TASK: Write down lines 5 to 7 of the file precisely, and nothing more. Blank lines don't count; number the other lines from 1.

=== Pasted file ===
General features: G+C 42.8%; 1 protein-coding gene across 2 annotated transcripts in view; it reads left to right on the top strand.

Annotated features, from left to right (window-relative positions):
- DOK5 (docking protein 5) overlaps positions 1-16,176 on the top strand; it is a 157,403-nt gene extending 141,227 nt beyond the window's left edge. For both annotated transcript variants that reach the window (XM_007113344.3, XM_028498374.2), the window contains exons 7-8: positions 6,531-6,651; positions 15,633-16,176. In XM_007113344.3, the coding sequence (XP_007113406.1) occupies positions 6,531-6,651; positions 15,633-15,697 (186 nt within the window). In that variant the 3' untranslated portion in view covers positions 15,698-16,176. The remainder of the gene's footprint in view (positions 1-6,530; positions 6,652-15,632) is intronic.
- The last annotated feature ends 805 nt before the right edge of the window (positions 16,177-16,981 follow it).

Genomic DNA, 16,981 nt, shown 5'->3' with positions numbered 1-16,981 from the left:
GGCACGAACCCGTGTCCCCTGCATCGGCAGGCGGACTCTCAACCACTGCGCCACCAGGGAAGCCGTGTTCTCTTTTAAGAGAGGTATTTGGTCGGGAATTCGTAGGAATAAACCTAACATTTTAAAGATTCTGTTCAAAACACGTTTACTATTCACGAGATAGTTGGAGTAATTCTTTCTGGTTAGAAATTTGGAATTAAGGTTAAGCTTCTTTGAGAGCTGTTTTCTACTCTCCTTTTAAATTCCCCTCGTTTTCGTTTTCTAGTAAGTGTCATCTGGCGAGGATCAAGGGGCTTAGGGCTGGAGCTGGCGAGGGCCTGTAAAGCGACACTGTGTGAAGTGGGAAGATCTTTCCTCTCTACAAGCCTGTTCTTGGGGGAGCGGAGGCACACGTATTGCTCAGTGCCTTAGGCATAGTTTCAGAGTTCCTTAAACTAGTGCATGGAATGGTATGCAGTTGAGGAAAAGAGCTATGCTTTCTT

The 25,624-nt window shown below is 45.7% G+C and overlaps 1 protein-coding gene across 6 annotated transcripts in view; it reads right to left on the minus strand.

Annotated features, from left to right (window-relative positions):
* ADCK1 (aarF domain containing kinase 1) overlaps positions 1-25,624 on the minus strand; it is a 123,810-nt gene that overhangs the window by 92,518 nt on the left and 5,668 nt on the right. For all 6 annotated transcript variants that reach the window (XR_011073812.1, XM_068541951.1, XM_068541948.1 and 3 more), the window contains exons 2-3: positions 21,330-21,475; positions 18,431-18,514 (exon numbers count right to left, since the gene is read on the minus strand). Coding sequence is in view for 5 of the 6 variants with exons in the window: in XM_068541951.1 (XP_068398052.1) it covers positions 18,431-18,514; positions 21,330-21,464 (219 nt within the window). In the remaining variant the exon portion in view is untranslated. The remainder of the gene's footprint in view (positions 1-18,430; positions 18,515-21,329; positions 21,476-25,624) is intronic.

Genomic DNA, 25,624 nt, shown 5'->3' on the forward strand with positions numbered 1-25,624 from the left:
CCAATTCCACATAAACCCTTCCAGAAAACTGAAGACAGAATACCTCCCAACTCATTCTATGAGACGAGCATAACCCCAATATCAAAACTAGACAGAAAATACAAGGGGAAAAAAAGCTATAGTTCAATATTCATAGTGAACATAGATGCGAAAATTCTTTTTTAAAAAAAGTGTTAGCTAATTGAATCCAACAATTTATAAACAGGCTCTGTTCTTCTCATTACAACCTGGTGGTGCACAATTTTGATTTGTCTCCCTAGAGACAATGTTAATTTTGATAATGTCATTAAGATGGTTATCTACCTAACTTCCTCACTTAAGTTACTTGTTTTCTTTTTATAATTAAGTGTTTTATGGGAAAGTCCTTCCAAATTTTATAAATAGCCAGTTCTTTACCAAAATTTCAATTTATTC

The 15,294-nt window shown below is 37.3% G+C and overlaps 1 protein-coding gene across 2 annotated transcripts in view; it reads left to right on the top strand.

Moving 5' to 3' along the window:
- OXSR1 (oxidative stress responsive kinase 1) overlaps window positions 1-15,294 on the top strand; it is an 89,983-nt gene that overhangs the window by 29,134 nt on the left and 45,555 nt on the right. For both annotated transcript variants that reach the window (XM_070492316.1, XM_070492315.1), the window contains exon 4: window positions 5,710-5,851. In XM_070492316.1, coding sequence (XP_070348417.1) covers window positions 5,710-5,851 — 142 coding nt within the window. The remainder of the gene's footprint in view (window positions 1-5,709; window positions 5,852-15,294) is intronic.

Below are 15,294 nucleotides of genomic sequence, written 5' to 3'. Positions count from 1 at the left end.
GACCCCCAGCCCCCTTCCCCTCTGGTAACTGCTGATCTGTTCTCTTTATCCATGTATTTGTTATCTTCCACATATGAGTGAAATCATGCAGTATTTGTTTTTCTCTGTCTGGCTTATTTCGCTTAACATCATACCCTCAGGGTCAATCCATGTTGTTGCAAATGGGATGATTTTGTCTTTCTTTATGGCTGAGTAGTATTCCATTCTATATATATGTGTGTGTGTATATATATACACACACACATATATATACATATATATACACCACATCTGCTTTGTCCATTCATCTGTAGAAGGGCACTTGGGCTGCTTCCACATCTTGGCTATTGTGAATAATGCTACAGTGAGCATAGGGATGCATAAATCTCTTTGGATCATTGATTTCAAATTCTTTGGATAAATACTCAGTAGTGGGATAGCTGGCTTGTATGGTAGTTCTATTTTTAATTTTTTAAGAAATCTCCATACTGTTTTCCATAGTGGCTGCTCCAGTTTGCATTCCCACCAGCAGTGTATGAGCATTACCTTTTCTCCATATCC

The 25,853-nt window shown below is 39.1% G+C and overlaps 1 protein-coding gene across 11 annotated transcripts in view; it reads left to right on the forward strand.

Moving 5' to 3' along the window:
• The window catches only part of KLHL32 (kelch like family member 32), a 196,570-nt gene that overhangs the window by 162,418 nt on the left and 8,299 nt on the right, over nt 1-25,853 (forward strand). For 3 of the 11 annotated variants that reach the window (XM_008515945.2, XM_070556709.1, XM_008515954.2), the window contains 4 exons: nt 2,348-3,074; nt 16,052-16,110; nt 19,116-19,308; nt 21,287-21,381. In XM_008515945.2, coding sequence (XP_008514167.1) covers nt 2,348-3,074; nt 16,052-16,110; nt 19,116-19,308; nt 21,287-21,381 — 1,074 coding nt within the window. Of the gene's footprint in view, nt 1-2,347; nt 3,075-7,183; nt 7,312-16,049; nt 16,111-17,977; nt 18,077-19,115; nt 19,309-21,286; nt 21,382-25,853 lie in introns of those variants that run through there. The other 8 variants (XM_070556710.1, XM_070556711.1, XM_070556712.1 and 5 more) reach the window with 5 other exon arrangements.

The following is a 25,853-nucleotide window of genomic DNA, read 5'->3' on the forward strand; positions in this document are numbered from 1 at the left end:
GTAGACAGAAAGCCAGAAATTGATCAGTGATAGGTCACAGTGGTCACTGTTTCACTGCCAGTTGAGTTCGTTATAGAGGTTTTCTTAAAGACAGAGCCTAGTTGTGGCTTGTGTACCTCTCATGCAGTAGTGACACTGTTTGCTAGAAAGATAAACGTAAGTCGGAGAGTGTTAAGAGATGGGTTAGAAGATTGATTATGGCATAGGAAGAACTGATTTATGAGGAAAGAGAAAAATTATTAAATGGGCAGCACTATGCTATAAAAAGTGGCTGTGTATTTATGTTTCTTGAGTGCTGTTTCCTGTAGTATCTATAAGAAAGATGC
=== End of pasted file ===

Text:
Genomic DNA, 16,981 nt, shown 5'->3' with positions numbered 1-16,981 from the left:
GGCACGAACCCGTGTCCCCTGCATCGGCAGGCGGACTCTCAACCACTGCGCCACCAGGGAAGCCGTGTTCTCTTTTAAGAGAGGTATTTGGTCGGGAATTCGTAGGAATAAACCTAACATTTTAAAGATTCTGTTCAAAACACGTTTACTATTCACGAGATAGTTGGAGTAATTCTTTCTGGTTAGAAATTTGGAATTAAGGTTAAGCTTCTTTGAGAGCTGTTTTCTACTCTCCTTTTAAATTCCCCTCGTTTTCGTTTTCTAGTAAGTGTCATCTGGCGAGGATCAAGGGGCTTAGGGCTGGAGCTGGCGAGGGCCTGTAAAGCGACACTGTGTGAAGTGGGAAGATCTTTCCTCTCTACAAGCCTGTTCTTGGGGGAGCGGAGGCACACGTATTGCTCAGTGCCTTAGGCATAGTTTCAGAGTTCCTTAAACTAGTGCATGGAATGGTATGCAGTTGAGGAAAAGAGCTATGCTTTCTT

The 25,624-nt window shown below is 45.7% G+C and overlaps 1 protein-coding gene across 6 annotated transcripts in view; it reads right to left on the minus strand.